Pisco Sour Cocktail

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While on a trip to Chile, Michael got to sample some of the local beverages, including the vaina and the pisco sour, and he came back with plans to make them for us. I’m a tad bit envious that he got to sample these at the source without me, so a home version will have to do until I get to venture off to Chile someday.

Bring up the subject of the pisco sour and you are likely to start a conversation about the origins of the drink, and depending on who is in on the conversation it could become a little heated. Both Peru and Chile lay claim to pisco brandy and the famous drink, with laws in place to protect its authenticity. We like the drink no matter where it originally came from, though one could consider this recipe a Chilean version since we used Pisco Capel from Chile. Supposedly pisco from Peru is slightly stronger than the Chilean pisco, so if you are lucky enough to get your hands on both, a little recipe testing would make for a fun evening.

Chilean piscos call for the local Amargo bitters, which are not available in our area. Many U.S. recipes call for Angostura bitters, which are much stronger, and we found the blood orange bitters to be a nice substitute.

Citrus cocktails may seem like summer drinks, but they are also perfect for winter when citrus is in season, and we think the classic pisco sour is a good pick for New Year’s Eve cocktails. The cocktail is made with either lemons or limes and you can adjust the juice and sugar depending on how sour you want it.

WARNING: Since the egg whites are raw, please use the freshest eggs possible and make sure they have been stored properly.

Pisco Sour Cocktail
Prep time
Total time
Serves: 1 serving
  • 1-1/2 ounces fresh squeezed lemon or lime juice
  • 3 ounces Pisco Capel
  • 1-1/2 tablespoons confectioner’s sugar, or to taste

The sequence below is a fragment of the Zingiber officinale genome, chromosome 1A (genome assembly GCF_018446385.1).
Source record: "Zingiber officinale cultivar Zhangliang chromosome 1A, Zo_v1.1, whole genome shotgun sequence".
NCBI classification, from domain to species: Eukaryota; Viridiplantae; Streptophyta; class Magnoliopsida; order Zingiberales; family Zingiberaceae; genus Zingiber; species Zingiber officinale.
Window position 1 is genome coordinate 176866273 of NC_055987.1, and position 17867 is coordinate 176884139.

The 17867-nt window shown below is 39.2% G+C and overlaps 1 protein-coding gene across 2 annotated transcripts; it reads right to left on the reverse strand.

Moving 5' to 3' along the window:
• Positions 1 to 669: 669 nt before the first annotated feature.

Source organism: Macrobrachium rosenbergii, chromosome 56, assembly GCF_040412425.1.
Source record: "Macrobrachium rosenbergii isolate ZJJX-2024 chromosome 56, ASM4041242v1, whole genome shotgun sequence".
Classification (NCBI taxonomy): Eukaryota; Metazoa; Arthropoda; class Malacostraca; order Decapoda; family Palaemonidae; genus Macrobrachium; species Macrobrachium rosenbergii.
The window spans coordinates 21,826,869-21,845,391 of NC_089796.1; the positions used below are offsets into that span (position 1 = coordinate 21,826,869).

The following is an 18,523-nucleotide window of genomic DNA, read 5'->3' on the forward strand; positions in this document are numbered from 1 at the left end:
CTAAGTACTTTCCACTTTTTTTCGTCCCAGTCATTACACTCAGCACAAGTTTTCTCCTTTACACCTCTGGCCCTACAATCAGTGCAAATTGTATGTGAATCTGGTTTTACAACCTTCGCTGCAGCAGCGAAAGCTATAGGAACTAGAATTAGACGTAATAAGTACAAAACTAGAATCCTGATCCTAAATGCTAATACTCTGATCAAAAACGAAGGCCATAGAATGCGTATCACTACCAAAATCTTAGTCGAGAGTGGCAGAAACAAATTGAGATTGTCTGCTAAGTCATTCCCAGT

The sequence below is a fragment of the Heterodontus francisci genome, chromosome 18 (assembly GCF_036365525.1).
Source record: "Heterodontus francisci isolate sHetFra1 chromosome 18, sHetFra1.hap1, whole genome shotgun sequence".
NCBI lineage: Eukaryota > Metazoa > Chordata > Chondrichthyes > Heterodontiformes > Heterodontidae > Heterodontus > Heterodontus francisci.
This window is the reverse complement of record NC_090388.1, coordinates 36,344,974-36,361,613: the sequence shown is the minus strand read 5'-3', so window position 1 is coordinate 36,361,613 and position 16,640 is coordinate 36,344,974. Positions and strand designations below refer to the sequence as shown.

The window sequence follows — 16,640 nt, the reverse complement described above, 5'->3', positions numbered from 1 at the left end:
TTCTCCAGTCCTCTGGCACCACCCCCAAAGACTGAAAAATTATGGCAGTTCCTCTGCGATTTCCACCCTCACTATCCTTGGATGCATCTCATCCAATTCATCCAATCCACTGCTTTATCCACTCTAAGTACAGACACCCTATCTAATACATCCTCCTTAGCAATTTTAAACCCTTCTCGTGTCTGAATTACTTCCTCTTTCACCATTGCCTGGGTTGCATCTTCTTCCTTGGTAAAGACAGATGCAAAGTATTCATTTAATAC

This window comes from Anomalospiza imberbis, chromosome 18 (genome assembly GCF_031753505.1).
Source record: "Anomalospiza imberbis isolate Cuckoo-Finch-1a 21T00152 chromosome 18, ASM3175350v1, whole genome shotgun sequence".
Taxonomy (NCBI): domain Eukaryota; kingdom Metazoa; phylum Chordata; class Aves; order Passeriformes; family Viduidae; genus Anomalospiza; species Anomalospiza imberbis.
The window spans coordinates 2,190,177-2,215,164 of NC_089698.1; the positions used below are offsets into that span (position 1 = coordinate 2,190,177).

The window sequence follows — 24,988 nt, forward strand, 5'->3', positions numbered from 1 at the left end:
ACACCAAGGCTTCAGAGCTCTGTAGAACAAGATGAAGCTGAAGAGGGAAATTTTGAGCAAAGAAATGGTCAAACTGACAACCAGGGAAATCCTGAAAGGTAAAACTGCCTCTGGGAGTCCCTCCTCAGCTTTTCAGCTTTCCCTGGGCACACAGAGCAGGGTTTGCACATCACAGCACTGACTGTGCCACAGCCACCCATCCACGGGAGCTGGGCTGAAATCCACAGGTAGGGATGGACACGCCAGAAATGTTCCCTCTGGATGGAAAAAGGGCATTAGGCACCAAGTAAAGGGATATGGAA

• 1 egg white, very fresh
  • 1/3 cup crushed ice
  • blood orange bitters
  1. In the blender, mix the lemon juice, pisco, confectioner’s sugar, egg white, and ice until it’s very foamy. Pour into the serving glass and add a few drops of blood orange bitters.
More Information

old-fashioned glass or mini cocktail glasses


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  1. says

    Hello Andrea, I enjoyed your article however your observation about origin of pisco is passe. It is clear now that pisco originated in Peru but Chile just drinks more of it. Maybe its just obvious to me because I work in this industry so I am in touch with experts and connoisseurs all the time. The difference between the two kinds is very vast. Chilean pisco is column distilled (or double distilled), cut with water and aged in local wood. Peruvian, single distilled to bottle proof, not a drop of water, no aging, pure grape must distill. I hope this makes sense and clarifies the difference a little bit. It is quite frankly too bad that Chile can legally call it pisco since the grape brandy they make is so different in nature. Please don’t go too long without drinking a true Peruvian pisco.. btw, amargo bitters are from Peru. Those spices don’t exist in Chile since their whole country is a strip of desert they simply don’t have the ecological diversity that Peru has. Chuncho bitters are made from ingredients native the Peruvian territories. Here is a Peruvian pisco sour recipe:

    2 parts Barsol quebranta pisco
    1 part simple syrup
    1 part key lime juice
    1 egg white
    angostura or amargo bitters
    – (dry shake rigorously, no ice)
    – (add ice and ‘wet shake’ very hard)
    strain in a glass, 1 or 3 drops of bitters on top of the foam.

    voila.. enjoy the classic.

    • says

      Thanks for sharing your thoughts on pisco. Since you mentioned a specific brand of pisco in your recipe, it’s only fair to point out that you are a brand ambassador for them as mentioned on your Twitter page.

  2. says

    I love this series, Andrea, it makes me totally want to head to the liquor store as my cupboard is woefully understocked at the moment.

    I remember Pisco Sours from Peru, they are refreshing and rejuvenating. I remember the last one all TOO well. A word to the wise is to avoid uncooked egg in Peru unless in a known food-safe location.


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